Applied engineering (field)

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This article is about the engineering field. For the computer hardware company, see Applied engineering.

Applied engineering is the field concerned with the application of management, design, and technical skills for the design and integration of systems, the execution of new product designs, the improvement of manufacturing processes, and the management and direction of physical and/or technical functions of a firm or organization. Applied-engineering degreed programs typically include instruction in basic engineering principles, project management, industrial processes, production and operations management, systems integration and control, quality control, and statistics.[1]

On completion of an applied engineering program, students will demonstrate the following management competencies that clearly distinguish them from traditional engineering graduates:

• Use appropriate statistical techniques in variable and attribute control charts and in sampling tables for continuous improvement.

• Evaluate and/or implement total quality systems in industry.

• Perform production scheduling, develop and monitor an inventory control system, utilize appropriate production planning techniques, and identify and exhibit key factors in project management.

• Exhibit knowledge of federal and state safety legislation and identify the role of management in an industrial safety program.

• Recognize, evaluate and control varied industrial health and safety hazards.

• Demonstrate knowledge of traditional management functions and practices, including applications and limitations of various management schemes.

• Solve problems in typical industrial organizations, work effectively in teams, and demonstrate knowledge of the managed area of an industrial enterprise.

• Apply business, marketing and economic principles to solve problems.

• Identify responsibility of supervision and management within various industries.

• Demonstrate communication skills, safe and efficient individual and group work habits, leadership within groups and an attitude of cooperation and tolerance.

Applied engineering students specialize with a technical area of study and blend hands-on process experience with theory. Examples of these technical specialties include: automation/robotics, aviation, computer aided drafting & design, electro-mechanical, electronics, construction, graphic communications, manufacturing, nanofabrication.

Applied engineers are employed in a large and wide-array of industries including: manufacturing, construction, transportation, healthcare, printing/publishing and distribution. They are responsible for implementing a design or process improvement. Although a degree in applied engineering is not considered a traditional design engineering degree (those eligible to sit for the Professional Engineering Examination), it is quite common for employers to hire applied engineering and technology graduates with the term "engineer" in their job titles. Examples of the use of Applied Engineering titles include: applications engineers, control engineers, manufacturing engineers, process engineers, product engineers, safety engineers, and sales engineers.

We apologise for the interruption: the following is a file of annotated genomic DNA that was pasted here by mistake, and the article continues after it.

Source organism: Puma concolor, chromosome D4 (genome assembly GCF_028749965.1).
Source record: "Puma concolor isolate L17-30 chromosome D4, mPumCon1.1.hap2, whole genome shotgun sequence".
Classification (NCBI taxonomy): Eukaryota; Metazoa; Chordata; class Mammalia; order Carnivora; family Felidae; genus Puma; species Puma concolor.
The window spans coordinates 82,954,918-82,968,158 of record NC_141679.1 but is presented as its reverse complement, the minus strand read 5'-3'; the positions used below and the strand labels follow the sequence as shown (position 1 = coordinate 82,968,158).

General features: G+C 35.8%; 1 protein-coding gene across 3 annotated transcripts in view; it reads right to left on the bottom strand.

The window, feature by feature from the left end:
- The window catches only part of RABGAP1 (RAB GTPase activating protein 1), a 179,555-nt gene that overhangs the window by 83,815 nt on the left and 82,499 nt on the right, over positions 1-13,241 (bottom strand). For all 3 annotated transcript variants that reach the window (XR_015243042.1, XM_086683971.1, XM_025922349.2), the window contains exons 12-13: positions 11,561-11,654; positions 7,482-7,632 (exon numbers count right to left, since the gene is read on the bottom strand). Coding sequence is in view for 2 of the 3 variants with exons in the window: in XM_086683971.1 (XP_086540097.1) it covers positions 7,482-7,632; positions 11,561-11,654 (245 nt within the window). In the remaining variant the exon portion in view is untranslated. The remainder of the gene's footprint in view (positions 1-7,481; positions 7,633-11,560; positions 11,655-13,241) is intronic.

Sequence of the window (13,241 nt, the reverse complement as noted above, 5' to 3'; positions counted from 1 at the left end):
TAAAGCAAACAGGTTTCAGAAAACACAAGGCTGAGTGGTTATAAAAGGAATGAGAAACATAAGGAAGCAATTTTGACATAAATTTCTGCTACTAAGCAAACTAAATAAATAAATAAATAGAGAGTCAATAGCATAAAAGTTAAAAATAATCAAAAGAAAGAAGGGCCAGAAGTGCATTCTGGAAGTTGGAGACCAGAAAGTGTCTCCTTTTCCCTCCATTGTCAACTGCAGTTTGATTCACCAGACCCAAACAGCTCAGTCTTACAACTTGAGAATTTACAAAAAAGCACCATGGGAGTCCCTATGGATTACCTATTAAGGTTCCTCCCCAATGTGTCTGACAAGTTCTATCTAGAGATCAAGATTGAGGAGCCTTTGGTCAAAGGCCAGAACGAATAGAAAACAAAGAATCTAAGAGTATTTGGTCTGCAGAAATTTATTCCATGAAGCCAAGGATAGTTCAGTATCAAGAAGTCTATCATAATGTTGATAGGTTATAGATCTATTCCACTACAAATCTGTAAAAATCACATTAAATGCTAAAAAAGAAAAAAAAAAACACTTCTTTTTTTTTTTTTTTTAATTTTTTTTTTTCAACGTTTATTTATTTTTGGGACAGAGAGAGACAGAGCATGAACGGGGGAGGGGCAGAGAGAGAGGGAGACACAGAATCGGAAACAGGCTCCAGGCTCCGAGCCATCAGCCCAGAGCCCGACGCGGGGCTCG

Graduates of applied engineering programs are frequently found in management positions due to their coursework, training and experience in economics, statistics, financial accounting, operations management, quality management, industrial safety, and supervision. Common management-related titles may also include: engineering managers, team leaders, plant managers, project managers, supervisors, technical managers.

Applied engineers are prepared to take an engineering design and see it through implementation and execution. They wear many hats in industry, commanding the necessary resources and personnel to contribute to an organization's bottom line.

Accreditation and certification[edit]

The Association of Technology, Management, and Applied Engineering (ATMAE), accredits selected collegiate programs in applied engineering. An instructor or graduate of an applied engineering program may choose to become a certified technology manager (CTM) by sitting for a rigorous exam administered by ATMAE covering production planning and control, safety, quality, and management/supervision.

ATMAE program accreditation is recognized by the Council for Higher Education Accreditation (CHEA) for accrediting Applied Engineering programs. CHEA recognizes ATMAE in the US for accrediting associate, baccalaureate, and master’s degree programs in technology, applied technology, engineering technology, and technology-related disciplines delivered by national or regional accredited institutions in the United States.(2011)[2]

References[edit]

  1. ^ ATMAE Venn Diagram [1]
  2. ^ ATMAE Scope of Recognition [2]

External links[edit]

Associate Degree Programs
Baccalaureate Degree Programs
Graduate degree programs
History of applied engineering